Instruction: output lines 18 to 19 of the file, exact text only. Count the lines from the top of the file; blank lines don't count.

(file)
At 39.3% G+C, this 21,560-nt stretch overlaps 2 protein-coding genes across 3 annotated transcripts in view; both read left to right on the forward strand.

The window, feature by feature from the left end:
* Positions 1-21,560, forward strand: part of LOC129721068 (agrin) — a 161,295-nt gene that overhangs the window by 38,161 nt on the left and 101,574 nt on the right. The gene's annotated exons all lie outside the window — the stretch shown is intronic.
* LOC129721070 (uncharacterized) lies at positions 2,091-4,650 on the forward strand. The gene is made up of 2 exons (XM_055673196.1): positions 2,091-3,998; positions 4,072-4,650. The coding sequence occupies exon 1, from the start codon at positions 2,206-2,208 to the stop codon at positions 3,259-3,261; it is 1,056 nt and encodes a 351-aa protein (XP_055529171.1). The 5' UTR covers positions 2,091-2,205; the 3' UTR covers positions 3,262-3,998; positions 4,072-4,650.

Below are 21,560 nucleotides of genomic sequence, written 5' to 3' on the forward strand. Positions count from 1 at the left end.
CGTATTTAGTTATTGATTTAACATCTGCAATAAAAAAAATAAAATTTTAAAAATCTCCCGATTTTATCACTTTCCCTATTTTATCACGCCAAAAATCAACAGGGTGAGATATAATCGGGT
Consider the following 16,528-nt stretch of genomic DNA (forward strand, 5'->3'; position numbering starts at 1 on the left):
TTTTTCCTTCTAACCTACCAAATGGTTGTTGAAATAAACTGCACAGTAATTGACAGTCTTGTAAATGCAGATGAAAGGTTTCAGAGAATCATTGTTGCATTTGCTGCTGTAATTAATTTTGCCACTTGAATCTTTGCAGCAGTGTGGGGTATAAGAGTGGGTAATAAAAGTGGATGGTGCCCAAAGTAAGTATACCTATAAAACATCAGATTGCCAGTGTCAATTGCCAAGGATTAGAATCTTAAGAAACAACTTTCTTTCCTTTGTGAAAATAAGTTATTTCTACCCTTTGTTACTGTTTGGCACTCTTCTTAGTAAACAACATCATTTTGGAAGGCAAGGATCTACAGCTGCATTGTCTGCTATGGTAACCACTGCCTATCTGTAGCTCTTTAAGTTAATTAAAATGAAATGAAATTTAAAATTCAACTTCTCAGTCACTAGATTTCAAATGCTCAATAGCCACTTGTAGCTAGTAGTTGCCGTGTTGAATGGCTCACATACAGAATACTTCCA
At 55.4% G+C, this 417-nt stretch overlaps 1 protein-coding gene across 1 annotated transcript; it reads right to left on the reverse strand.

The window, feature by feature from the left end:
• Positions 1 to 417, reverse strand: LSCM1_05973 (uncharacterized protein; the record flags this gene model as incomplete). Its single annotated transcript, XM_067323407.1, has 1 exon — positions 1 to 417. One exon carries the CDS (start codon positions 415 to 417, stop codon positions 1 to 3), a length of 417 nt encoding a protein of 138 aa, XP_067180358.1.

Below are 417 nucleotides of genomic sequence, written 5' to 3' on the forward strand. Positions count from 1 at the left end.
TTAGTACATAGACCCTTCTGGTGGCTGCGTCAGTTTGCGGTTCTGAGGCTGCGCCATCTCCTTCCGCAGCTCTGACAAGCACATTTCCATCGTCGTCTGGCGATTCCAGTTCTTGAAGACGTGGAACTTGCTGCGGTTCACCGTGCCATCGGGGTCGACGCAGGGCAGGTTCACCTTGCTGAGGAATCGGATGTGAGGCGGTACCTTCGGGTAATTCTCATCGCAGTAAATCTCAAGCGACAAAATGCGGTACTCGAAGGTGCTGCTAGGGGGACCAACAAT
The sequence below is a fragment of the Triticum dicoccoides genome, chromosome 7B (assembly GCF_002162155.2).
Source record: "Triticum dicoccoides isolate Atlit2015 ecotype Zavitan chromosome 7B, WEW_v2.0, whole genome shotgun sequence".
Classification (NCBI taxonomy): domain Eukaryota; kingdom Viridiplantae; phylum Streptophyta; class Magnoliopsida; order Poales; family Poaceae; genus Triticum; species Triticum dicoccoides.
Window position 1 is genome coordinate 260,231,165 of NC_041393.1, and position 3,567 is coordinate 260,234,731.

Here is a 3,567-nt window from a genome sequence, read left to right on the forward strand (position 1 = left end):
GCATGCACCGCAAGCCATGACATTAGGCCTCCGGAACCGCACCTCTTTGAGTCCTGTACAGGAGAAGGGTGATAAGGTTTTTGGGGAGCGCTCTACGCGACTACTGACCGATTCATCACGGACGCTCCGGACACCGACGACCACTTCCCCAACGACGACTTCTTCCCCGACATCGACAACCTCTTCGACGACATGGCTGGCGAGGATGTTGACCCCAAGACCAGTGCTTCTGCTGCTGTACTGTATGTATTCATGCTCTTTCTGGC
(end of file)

Here is a 3,567-nt window from a genome sequence, read left to right on the forward strand (position 1 = left end):
GCATGCACCGCAAGCCATGACATTAGGCCTCCGGAACCGCACCTCTTTGAGTCCTGTACAGGAGAAGGGTGATAAGGTTTTTGGGGAGCGCTCTACGCGACTACTGACCGATTCATCACGGACGCTCCGGACACCGACGACCACTTCCCCAACGACGACTTCTTCCCCGACATCGACAACCTCTTCGACGACATGGCTGGCGAGGATGTTGACCCCAAGACCAGTGCTTCTGCTGCTGTACTGTATGTATTCATGCTCTTTCTGGC